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Client Update - 7th July 2023

There is a popular narrative that many of our woes have been caused by low interest rates, in place since 2008. The birth of crypto and inflation are all societal ills blamed on central banking policy. But could it be that these rates also brought about the biggest innovation since the internet?

Over the last fifteen years, with low interest rates and minimal returns from bonds, investors put their money into increasingly speculative investments. Between 2009 and 2021, the total amount of US venture capital investment rose more than 10 times from $29bn to more than $300bn, according to Statisa. Intuitively, with so much money flowing towards the technology sector we should have expected lots of new life improving products. Instead, the eyeball test suggested we were stagnating. Food delivery and ride hailing companies competed to make our lives more convenient but still relied heavily on human labour. Despite massive scale, Deliveroo, Just Eat and Uber still don’t make statutory profit.

There have been plenty of other signs of excess. Earlier this month a robot pizza making company that raised half a billion dollars shut down. Last year, institutional money from some of the world’s leading investors valued crypto exchange FTX at $32bn before it was proven to be a fraud.

However, the emergence of ChatGPT has turned this story on its head. AI is a story of big companies throwing a lot of money around and the technology is now being integrated into everything from video game development, to search engines and advertising. And it is not just being used for creative endeavours, its use in drug discovery could also have a significant impact on our health and extend our time on this planet.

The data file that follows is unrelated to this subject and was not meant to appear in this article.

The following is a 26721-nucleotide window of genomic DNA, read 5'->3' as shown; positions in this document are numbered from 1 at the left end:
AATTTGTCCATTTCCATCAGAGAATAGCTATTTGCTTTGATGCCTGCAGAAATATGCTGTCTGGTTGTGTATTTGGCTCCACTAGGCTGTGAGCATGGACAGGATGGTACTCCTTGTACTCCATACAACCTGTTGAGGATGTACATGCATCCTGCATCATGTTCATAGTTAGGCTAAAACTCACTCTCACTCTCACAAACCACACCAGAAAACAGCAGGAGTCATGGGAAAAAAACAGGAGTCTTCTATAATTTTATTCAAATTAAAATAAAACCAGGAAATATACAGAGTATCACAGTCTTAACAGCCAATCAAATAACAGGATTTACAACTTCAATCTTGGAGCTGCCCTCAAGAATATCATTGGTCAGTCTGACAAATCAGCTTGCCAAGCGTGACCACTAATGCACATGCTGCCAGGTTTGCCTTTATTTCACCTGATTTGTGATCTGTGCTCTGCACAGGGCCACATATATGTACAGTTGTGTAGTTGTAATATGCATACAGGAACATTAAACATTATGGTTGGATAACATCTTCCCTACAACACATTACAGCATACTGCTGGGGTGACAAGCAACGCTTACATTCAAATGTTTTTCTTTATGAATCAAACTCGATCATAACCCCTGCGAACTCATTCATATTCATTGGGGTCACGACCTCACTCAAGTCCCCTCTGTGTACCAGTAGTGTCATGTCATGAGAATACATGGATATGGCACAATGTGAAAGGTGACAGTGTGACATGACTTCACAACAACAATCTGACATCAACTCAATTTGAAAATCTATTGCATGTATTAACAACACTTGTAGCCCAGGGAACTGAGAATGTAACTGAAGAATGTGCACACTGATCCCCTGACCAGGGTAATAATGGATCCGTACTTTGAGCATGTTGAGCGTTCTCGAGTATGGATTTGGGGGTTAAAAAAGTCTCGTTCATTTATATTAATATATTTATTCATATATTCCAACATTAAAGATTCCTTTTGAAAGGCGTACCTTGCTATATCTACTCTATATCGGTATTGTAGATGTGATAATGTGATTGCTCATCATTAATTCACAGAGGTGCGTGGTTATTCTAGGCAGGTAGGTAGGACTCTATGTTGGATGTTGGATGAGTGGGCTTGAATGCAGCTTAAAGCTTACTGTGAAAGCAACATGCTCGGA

Interestingly, you could take a view that without low interest rates this breakthrough would not have been possible – at least on this time frame. If tech companies received a healthy return on their cash from risk-free bonds they would not have had to search elsewhere for ways to invest their cash. However, this wasn’t an option, so instead they invested billions in research and development on a technology that wasn’t guaranteed to succeed.

The slight irony is that this emergence has happened just as interest rates are rising and venture capital funding is drying up. However, if we look at the number of patents filed, in terms of AI specific patents, there were just 10,000 filed globally in 2017 but 141,000 in 2021, according to Our World in Data. In 2020, Microsoft, Alphabet, Amazon and TSMC were all in the top 20 US companies for patents granted, report the Intellectual Property Owners Association. Their shareholders have all been rewarded this year for their positions at the leading edge of AI – whether it is chip design, manufacturing or improved software.

Patents are an often-maligned measure of innovation. Increased volume does not mean increased quality, after all, someone would have filed for a patent for their pizza baking robot. However, there is yet to be a better measurable indicator of innovation. Yes, loads of daft things could be patented but only a few need to work for there to be a significant societal impact.

You can certainly debate whether the increased income inequality and unaffordable housing market was worth it, but it’s hard not to connect the dots between loose monetary policy and the billions of dollars needed to bring AI to society. Of course, exactly how AI will help us or hinder us is still up for debate. Do have a good weekend.

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